Want to get the most out of your new RV? This article offers the top motorhome tips and hints.
Whether you spend majority of your days in the RV or use it only during the weekends, these motorhome tips and hints should allow you to make the most of your time in it. A lot of the problems that come up in an RV are due to lack of preparedness, so the following can really help you keep your on journey stuffs.
13 Motorhome Tips and Hints
Decide Whether to Buy or Rent
The answer to this question depends on how often you intend to use the RV. To keep it simple:
- Buy an RV if you’re a frequent camper or plan to travel full time
- Rent if you just want to give it a try and see if a motorhome is for you
Communications is a must especially if you’re going to spend lots of time there. If you’re going to be in the RV for prolonged periods, you have to get along with the other people there. If an RV is going to be your mobile home, you’ll need to have open communication lines with the people you’re going to share the RV with.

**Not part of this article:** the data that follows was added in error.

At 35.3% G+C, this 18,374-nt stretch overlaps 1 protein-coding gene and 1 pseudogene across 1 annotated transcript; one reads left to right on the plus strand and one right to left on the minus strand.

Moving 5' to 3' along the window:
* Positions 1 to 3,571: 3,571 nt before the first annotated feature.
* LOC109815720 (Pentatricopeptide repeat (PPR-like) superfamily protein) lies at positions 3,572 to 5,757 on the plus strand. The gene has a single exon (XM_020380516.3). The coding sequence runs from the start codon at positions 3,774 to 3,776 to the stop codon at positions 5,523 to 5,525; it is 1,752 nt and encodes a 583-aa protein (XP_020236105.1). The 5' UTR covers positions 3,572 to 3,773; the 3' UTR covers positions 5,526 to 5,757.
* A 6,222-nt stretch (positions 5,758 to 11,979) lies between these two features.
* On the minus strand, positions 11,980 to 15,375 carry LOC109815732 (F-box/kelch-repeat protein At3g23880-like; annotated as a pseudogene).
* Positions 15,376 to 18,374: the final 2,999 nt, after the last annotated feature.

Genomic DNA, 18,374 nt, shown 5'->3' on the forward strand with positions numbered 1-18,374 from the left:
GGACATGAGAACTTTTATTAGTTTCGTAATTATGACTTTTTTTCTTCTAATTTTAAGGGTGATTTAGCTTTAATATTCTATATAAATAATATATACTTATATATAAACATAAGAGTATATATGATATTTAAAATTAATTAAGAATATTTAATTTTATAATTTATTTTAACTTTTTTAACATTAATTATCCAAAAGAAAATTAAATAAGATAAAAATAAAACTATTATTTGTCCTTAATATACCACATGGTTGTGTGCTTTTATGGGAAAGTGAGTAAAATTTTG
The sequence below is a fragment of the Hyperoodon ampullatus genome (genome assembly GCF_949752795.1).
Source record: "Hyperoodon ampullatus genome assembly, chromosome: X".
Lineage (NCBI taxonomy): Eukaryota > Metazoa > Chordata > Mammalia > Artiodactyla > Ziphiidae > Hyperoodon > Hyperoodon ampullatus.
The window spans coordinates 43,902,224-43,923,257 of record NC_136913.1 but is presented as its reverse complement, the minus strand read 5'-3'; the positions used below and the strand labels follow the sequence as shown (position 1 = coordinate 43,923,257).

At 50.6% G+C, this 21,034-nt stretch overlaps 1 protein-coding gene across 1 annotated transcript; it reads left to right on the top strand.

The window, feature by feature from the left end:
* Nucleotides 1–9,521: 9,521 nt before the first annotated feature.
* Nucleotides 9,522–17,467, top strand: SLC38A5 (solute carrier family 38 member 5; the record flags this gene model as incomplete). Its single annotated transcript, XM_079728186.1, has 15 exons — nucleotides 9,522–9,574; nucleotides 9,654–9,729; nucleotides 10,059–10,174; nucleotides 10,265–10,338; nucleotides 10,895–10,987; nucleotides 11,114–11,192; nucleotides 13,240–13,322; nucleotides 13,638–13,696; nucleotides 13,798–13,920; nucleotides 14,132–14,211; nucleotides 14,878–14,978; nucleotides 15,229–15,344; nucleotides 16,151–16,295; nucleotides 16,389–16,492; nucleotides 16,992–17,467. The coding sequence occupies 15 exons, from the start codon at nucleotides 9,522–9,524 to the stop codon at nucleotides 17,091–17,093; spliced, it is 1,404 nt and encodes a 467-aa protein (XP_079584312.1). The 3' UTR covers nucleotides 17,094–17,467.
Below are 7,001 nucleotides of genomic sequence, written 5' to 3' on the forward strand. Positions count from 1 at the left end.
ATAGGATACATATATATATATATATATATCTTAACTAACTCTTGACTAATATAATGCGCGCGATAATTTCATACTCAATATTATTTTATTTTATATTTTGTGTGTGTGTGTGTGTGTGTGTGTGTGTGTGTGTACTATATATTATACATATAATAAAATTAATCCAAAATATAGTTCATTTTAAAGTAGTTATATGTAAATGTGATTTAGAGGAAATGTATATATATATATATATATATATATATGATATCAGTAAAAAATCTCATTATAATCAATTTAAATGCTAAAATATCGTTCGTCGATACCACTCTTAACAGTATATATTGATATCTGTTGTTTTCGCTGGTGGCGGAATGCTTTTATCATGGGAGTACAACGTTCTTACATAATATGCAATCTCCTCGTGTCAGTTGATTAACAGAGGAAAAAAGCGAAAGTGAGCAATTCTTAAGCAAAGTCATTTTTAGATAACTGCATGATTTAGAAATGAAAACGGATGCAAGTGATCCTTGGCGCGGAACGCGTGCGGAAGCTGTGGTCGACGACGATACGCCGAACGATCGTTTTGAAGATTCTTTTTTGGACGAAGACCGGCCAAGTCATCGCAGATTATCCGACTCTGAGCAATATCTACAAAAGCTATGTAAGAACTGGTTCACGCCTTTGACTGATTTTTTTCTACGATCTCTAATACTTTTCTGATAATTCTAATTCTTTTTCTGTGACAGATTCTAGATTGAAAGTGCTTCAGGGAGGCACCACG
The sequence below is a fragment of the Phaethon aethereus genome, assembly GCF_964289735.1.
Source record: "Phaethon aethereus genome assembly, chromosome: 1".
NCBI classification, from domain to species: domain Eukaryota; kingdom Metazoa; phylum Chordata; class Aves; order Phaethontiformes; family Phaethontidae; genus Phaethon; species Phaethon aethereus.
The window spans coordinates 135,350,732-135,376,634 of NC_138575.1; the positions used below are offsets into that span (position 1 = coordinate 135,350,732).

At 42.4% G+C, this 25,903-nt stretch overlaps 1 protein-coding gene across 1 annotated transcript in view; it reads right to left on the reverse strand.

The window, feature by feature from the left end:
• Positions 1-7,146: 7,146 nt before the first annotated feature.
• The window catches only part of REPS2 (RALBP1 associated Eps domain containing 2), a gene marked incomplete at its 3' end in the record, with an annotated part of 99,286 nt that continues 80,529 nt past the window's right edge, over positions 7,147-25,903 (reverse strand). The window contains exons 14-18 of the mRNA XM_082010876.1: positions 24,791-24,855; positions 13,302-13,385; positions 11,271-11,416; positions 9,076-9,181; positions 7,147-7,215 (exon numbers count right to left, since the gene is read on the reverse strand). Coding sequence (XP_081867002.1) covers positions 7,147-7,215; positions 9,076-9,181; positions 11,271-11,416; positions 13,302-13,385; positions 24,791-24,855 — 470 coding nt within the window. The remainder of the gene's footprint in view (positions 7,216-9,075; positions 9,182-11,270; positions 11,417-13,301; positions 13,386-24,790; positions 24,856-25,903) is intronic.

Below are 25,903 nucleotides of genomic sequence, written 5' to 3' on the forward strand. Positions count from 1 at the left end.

2. Know Your RV
This means getting to know how the RV works, how to do some troubleshooting and so on. The more you know, the more confident you’ll be about driving around it. Read the manual, the diagrams, sheets and so on. Go over them as thoroughly as possible so if a problem does arise, you’ll know what to do.
3. Spring Cleaning
It probably won’t be long before your RV gets filled with a lot of stuff that you may no longer need. That’s why you should do a spring cleaning after a long trip. Get rid of all the items you don’t use and throw them away.
Now is also the perfect time to rearrange the items in the drawers and cabinets. Make a list of all the items you need and leave the unnecessary ones behind. Doing so makes it easier to maintain your RV and keep it tidy.
4. Take a Practice Drive
Take note of the road you’re planning to drive the RV on. Look for a road with similar properties and drive the RV there for a while. Consider how much effort it takes to make turns, change lanes, if cabinets open, things fall off etc. Note all of these and make the appropriate adjustments.